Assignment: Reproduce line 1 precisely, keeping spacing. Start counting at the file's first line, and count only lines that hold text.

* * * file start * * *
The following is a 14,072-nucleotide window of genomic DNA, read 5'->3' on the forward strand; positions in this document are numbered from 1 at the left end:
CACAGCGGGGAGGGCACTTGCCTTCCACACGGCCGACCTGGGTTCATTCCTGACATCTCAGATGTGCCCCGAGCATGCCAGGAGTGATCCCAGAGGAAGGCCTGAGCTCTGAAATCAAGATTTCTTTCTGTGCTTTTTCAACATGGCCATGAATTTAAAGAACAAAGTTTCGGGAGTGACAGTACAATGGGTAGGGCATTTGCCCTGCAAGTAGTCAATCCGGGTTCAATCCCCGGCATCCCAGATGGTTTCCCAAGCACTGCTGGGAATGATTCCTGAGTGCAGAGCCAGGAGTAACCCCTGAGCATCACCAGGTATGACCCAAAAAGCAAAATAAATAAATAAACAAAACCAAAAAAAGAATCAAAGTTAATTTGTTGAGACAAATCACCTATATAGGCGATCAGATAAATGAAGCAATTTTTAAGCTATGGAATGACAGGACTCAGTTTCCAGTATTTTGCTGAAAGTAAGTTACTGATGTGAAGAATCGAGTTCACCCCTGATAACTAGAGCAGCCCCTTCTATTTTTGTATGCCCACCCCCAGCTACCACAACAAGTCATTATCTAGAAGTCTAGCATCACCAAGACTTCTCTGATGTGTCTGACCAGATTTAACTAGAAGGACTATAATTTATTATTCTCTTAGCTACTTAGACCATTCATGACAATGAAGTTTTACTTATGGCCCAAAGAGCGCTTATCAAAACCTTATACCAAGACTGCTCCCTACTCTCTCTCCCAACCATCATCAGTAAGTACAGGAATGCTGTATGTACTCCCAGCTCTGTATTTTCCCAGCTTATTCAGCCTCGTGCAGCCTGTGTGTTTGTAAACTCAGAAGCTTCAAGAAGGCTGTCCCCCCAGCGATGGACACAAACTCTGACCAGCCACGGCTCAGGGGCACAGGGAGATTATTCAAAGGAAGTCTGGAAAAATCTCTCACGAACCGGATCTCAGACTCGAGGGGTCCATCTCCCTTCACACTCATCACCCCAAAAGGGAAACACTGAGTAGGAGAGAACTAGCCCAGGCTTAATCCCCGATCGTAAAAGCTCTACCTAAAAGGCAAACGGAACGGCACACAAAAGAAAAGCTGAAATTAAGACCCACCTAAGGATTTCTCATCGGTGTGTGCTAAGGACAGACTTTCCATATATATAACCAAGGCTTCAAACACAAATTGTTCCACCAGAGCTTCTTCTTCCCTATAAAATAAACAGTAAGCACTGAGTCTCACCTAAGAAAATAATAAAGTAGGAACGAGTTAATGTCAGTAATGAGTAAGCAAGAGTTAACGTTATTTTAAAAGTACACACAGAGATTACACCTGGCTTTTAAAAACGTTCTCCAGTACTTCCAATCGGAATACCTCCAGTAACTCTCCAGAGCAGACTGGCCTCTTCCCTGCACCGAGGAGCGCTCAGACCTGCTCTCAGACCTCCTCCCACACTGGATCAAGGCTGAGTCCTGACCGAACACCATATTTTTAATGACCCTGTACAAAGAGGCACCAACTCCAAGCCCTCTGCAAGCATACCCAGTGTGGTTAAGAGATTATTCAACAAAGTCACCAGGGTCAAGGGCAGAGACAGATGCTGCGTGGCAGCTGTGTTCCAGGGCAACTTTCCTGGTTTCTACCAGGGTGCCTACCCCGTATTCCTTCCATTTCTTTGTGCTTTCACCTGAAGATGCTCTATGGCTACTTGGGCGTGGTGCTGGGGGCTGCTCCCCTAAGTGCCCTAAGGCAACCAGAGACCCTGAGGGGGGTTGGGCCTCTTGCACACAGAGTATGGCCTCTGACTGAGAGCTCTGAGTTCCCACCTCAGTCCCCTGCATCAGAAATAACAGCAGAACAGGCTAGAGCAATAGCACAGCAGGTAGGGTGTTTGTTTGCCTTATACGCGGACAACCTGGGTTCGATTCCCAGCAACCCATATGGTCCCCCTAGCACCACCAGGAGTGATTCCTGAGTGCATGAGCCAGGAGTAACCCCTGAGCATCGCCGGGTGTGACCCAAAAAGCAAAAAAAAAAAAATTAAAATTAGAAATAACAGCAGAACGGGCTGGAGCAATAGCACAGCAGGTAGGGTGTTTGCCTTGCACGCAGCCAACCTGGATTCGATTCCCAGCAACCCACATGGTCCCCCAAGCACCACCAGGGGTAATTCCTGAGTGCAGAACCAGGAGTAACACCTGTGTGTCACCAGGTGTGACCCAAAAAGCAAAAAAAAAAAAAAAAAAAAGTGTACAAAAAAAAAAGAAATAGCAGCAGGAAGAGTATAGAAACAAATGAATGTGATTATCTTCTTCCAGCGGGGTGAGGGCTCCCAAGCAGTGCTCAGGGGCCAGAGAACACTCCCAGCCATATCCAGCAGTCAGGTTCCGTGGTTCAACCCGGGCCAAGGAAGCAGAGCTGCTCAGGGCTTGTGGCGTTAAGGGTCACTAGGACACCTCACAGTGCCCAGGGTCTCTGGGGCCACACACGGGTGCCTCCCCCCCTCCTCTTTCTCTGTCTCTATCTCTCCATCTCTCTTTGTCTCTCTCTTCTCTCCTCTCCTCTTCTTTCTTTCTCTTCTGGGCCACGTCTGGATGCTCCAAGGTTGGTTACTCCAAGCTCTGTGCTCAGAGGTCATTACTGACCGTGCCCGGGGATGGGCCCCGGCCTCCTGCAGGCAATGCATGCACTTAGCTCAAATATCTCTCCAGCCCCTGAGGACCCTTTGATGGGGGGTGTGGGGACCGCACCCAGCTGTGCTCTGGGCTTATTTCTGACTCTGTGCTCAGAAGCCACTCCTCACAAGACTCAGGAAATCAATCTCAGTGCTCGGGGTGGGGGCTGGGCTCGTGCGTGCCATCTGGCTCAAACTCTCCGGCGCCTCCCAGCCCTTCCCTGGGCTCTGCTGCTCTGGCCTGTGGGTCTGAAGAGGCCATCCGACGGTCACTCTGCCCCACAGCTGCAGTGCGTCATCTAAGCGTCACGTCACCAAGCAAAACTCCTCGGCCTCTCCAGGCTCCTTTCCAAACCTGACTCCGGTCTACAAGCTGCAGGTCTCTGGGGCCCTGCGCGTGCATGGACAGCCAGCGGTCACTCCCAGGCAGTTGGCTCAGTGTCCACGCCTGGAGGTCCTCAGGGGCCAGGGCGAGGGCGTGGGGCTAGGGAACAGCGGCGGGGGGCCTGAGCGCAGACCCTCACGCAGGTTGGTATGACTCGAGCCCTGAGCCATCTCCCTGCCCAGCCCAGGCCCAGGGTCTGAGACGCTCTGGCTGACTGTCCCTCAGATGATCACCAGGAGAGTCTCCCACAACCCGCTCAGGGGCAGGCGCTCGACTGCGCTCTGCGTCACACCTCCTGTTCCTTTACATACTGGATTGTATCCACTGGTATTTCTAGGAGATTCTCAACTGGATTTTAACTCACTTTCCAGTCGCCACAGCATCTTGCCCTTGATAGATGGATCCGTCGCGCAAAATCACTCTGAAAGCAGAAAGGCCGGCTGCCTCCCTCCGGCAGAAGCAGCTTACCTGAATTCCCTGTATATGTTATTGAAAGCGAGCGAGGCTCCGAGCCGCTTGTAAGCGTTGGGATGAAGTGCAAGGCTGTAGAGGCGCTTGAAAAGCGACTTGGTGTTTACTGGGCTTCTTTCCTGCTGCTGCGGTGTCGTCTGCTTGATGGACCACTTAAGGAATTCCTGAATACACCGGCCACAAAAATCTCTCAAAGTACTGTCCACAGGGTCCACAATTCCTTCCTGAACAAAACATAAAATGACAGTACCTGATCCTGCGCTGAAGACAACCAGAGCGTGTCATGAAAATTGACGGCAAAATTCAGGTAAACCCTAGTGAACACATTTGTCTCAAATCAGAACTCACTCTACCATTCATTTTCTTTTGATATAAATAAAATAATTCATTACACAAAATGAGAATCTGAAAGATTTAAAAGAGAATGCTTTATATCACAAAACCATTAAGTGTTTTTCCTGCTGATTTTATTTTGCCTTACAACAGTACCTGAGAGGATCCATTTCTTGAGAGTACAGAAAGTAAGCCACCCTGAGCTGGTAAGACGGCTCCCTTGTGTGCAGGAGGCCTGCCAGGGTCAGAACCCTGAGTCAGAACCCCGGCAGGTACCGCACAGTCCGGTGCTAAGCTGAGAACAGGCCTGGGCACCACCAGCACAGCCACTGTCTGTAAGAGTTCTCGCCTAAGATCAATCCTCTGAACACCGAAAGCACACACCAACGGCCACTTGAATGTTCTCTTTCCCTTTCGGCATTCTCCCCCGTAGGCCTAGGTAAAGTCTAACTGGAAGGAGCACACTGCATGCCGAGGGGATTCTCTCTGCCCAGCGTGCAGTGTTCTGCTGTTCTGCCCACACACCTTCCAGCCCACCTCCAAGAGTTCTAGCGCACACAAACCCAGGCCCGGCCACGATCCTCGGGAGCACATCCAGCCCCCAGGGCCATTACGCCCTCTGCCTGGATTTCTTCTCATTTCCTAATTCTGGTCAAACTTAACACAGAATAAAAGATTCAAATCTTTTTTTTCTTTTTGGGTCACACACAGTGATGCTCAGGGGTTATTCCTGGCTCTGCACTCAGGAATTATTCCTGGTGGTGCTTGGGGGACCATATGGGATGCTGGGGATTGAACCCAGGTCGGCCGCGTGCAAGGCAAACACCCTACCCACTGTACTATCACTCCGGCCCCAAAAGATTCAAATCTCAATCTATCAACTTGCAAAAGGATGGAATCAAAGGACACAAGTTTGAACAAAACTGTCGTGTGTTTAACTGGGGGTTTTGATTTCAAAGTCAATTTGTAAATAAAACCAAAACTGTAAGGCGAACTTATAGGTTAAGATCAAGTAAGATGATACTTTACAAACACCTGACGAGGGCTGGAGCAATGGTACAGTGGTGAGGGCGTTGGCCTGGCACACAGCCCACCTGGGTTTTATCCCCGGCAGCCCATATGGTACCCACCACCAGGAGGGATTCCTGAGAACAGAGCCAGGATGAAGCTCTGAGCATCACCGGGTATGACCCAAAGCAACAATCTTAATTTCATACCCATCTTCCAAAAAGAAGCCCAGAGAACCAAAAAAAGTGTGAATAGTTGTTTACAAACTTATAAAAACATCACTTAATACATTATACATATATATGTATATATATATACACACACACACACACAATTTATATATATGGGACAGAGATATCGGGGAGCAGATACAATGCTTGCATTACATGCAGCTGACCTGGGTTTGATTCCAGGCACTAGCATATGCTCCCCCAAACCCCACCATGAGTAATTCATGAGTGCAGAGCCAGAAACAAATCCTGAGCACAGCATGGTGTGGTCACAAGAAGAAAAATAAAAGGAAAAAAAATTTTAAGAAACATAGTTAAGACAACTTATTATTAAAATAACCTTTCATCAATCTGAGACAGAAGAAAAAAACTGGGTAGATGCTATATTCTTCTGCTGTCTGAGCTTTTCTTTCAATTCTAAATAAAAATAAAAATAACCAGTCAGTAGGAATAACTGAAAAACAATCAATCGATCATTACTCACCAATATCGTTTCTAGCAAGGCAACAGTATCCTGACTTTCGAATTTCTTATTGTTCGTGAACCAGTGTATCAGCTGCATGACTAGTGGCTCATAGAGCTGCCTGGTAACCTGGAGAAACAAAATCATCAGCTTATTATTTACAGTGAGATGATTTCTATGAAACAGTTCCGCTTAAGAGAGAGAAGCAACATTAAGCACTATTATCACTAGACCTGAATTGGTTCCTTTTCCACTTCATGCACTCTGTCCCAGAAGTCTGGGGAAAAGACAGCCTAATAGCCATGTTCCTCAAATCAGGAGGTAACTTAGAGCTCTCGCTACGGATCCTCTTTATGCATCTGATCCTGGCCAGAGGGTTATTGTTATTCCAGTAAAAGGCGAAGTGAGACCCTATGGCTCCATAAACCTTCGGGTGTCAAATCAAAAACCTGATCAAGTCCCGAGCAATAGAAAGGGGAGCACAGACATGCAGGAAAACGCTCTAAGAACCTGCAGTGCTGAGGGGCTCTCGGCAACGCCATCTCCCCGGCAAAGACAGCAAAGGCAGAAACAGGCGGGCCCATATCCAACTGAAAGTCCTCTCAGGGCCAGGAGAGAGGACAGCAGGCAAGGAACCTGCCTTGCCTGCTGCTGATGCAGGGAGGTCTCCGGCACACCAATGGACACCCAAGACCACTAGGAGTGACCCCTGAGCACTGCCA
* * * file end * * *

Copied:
The following is a 14,072-nucleotide window of genomic DNA, read 5'->3' on the forward strand; positions in this document are numbered from 1 at the left end: